Despite these setbacks and challenges, there is renewed optimism over the future of American meat exports in China. In 2014, Smithfield Foods Inc., the U.S.’s largest pork producer was acquired by China’s WH Group (formerly known as Shuanghui International)—the biggest Chinese purchase of a U.S. company to date. Over most of the past decade, Smithfield has been the major U.S. pork exporter to China though these shipments have been largely unnoticed by consumers, as they have been comprised of frozen pork that ends up in meat processing and food service channels. This recent merger provides opportunities for U.S. pork to enter China’s profitable chilled/processed pork market that is mainly sold in supermarket stores (Xia, 2014).
In the beef sector, recent talks between trade officials point to an official restoration of the United States-China beef trade in the near future. China is the world’s fastest-growing beef market and a significant buyer of imported beef by volume, mostly sourcing from Australia, New Zealand, Canada, Uruguay, and Argentina. Booming domestic demand, coupled with tight domestic supply and favorable U.S. pricing is putting increased pressure on the Chinese to open up the market for U.S. beef. While not as popular as pork, the United States needs to maintain and expand its promotional strategy surrounding beef in China to increase consumer awareness and capture maximum market share once official trade is reestablished.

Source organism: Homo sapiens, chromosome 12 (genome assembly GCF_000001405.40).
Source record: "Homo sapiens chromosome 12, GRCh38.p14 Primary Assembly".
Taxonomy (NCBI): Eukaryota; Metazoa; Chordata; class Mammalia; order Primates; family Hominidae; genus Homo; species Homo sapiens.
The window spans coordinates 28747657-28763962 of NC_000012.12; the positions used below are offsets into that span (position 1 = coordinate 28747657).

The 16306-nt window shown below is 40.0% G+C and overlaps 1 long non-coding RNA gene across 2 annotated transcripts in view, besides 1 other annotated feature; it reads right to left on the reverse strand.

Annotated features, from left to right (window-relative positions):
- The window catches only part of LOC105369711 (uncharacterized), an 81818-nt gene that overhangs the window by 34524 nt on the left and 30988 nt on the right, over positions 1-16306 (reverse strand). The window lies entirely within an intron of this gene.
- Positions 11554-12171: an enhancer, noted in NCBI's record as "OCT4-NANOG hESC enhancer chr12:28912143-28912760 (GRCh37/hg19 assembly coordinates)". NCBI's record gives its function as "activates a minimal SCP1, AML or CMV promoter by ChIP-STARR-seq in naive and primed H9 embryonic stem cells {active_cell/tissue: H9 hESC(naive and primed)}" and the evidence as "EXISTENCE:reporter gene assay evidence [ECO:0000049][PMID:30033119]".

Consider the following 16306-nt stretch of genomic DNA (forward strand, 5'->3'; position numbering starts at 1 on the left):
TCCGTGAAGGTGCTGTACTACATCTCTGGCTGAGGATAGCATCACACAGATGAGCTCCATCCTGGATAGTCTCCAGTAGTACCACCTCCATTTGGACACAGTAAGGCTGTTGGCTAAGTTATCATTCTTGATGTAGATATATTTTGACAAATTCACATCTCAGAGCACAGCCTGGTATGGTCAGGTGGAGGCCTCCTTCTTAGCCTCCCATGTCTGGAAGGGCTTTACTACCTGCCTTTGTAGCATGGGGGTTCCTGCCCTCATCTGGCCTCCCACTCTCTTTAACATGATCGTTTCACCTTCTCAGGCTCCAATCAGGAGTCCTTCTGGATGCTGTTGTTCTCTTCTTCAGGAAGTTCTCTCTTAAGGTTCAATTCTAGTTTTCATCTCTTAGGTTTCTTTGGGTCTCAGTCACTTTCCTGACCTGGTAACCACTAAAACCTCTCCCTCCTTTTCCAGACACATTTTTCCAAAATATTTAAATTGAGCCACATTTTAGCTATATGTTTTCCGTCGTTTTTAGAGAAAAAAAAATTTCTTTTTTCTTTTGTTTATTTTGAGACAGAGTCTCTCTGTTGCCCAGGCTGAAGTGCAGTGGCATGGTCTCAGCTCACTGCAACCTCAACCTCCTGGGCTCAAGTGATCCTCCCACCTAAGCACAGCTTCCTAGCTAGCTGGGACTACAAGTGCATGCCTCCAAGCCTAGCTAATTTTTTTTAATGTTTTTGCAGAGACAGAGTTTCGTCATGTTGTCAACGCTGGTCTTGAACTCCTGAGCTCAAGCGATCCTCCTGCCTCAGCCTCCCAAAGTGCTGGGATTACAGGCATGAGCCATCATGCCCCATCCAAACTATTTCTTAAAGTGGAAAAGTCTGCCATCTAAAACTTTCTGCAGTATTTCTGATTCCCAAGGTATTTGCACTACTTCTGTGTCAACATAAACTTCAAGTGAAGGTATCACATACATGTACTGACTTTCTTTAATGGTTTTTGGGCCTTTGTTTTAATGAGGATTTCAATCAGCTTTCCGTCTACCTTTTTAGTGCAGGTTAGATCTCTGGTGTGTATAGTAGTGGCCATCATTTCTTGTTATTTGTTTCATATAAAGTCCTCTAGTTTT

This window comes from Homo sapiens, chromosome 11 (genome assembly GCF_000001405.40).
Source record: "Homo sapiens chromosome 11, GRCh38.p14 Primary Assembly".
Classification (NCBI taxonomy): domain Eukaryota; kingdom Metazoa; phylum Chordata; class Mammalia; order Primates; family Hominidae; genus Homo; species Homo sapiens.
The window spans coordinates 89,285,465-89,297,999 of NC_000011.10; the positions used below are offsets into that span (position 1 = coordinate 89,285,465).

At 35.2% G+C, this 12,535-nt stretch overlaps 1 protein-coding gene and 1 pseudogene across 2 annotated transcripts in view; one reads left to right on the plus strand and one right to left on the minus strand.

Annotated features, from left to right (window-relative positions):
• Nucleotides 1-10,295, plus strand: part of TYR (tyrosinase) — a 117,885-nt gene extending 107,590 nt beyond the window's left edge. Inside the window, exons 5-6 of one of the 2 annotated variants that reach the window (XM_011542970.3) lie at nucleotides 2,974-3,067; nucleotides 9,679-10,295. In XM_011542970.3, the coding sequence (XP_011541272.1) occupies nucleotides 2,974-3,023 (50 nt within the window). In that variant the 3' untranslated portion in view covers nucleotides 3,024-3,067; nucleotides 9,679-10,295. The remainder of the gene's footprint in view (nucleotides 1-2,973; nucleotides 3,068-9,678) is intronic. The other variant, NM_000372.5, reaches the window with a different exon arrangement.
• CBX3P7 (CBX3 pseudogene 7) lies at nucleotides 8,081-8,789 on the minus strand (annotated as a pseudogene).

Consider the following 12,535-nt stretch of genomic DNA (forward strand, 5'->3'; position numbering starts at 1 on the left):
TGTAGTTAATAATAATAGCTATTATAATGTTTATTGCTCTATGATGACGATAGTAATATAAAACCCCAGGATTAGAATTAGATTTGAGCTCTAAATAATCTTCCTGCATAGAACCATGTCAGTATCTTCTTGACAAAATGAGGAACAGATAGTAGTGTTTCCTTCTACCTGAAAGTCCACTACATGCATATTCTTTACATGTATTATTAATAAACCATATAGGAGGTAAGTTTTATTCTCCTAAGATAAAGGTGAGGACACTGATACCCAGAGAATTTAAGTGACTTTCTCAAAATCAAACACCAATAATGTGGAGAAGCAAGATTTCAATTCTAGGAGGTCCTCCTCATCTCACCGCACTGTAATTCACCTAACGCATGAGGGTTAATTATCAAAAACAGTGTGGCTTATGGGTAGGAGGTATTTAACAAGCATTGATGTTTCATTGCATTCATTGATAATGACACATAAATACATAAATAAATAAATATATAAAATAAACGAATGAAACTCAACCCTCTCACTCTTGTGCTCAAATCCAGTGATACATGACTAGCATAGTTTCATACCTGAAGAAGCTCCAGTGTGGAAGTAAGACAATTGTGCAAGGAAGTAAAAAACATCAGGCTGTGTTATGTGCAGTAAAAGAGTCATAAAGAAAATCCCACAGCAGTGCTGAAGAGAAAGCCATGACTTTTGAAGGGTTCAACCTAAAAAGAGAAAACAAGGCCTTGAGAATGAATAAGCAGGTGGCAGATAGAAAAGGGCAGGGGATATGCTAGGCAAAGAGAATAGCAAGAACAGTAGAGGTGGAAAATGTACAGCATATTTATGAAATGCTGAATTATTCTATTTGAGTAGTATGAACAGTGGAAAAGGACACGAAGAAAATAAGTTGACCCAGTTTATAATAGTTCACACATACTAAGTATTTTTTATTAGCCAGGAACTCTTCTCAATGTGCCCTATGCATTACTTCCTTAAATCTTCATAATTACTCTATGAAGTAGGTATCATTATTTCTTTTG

Starting from 2010, China levied a substantial anti-dumping duty on U.S. chicken—which has ranged from 46% to 105%. In addition, a 2015 ban on poultry from the U.S. to China due to high pathogenic avian influenza (HPAI) detections is currently dampening poultry exports, pointing to the continued existence of business risk on the export of meat products. Nevertheless, the United States has been a significant source of broiler imports in the Chinese market and is expected to recover its market share once official trade is reestablished.
To penetrate and expand into the Chinese market for meat, poultry, and other animal protein, U.S. industries need to recognize Chinese consumers’ food culture and preferences with regards to taste, texture, cuts, and emphasize the established safety and quality reputation of U.S. products. Furthermore, as excess demand for animal protein continues to increase under natural and spatial domestic production constraints, the U.S. meat industry is well positioned to capitalize on the growing potential of the Chinese market.